In a move that could further cement corporate support for a fiscal cliff deal, the latest White House fiscal cliff offer includes corporate tax reform.
But not everyone on K Street loves the idea.
The National Retail Federation issued a statement today that echoes House Speaker John Boehner's reaction to the idea, giving Republicans some political cover.
NRF said that although the organization is pleased to see President Obama willing to address corporate tax reform, it shouldn’t “be a proposal made in the 11th hour of the fiscal cliff debate or made for political purposes to advance a narrow agenda during this crucial time in our history.”
“If Congress and the administration are serious about reforming our uncompetitive tax system, it’s critically important that the plan is discussed openly and in detail – with every stakeholder – and should be just one part of a broader approach to reforming the long term fiscal situation of the U.S. economy,” NRF president and CEO Matthew Shay said in a statement.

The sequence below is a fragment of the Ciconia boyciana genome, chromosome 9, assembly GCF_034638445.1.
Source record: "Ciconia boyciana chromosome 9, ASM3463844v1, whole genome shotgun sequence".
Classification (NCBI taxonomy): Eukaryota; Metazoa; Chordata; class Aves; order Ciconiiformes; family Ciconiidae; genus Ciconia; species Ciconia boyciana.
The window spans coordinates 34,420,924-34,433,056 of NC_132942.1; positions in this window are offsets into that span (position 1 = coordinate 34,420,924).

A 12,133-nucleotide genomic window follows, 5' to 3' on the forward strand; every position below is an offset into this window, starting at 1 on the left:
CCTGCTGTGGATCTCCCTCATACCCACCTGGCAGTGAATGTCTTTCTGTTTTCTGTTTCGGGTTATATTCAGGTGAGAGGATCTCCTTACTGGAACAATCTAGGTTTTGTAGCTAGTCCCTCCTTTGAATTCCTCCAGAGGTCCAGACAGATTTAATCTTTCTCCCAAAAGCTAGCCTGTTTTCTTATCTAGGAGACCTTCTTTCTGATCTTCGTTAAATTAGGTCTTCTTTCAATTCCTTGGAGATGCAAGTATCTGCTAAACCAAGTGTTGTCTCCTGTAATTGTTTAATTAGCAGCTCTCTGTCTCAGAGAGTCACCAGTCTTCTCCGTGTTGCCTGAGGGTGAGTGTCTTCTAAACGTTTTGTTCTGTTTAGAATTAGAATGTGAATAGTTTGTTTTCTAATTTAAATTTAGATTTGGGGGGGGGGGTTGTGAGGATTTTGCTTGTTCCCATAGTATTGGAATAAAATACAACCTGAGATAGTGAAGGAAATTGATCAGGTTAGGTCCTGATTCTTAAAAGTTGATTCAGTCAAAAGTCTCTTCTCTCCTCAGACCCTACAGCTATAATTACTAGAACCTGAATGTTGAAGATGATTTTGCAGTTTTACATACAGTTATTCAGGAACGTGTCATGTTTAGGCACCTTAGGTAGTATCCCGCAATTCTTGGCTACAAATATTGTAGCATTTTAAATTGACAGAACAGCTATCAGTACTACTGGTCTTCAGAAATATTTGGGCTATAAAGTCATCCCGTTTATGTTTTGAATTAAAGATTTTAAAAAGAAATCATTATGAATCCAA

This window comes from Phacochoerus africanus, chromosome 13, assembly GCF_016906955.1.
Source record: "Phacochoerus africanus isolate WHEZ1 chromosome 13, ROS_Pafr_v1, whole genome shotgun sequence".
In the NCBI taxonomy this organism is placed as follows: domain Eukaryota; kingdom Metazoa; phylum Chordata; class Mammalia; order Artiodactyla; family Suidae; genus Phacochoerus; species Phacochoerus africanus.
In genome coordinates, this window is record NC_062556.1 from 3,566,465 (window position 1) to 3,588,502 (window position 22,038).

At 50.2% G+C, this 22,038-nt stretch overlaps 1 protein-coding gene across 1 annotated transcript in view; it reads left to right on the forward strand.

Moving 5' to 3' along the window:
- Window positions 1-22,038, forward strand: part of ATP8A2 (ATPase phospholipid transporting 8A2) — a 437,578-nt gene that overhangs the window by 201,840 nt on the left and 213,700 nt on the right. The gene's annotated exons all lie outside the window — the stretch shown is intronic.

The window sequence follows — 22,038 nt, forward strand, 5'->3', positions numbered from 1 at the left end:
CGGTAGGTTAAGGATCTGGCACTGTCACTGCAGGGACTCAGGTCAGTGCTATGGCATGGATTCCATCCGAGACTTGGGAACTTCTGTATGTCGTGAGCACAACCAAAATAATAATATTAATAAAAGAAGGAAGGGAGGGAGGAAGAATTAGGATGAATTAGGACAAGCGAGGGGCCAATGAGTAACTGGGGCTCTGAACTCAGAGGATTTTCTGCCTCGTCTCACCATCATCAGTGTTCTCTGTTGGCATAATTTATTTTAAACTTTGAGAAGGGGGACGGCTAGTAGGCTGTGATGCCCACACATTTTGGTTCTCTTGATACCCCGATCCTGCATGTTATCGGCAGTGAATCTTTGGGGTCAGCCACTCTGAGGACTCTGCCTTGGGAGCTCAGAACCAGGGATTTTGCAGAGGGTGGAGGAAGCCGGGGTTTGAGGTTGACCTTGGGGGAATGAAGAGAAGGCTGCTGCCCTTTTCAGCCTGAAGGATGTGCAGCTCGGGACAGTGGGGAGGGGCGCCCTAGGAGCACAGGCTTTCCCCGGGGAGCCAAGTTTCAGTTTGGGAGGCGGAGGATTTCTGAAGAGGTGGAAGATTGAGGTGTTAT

The line echoes Boehner's office, which downplayed the White House offer last night by saying what’s needed is comprehensive tax reform that also includes the individual tax code.
Boehner spokesman Michael Steel called Obama's inclusion of the corporate tax issue “a red herring,” writing in an email to National Journal that “We've always said you need to do both, given the way they interact. The issue is the individual rates because of the small business jobs impact.”
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